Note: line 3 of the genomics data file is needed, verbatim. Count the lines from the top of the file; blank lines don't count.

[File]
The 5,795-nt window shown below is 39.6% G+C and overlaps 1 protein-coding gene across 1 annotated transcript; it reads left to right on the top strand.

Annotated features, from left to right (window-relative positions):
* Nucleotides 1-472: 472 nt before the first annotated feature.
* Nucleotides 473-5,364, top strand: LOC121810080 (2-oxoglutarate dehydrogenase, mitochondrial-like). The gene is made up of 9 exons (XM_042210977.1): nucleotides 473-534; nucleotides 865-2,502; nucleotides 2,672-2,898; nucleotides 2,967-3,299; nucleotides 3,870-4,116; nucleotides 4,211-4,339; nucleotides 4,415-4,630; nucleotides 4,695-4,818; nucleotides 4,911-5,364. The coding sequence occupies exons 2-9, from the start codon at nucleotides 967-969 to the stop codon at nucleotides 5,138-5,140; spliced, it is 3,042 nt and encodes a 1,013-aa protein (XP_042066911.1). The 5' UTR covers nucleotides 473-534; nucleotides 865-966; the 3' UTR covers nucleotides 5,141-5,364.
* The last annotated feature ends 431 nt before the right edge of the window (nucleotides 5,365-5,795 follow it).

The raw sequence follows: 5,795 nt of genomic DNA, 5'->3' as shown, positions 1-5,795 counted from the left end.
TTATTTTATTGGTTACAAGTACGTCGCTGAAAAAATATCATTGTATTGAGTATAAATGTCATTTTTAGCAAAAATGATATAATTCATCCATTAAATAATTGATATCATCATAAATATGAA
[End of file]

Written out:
* Nucleotides 1-472: 472 nt before the first annotated feature.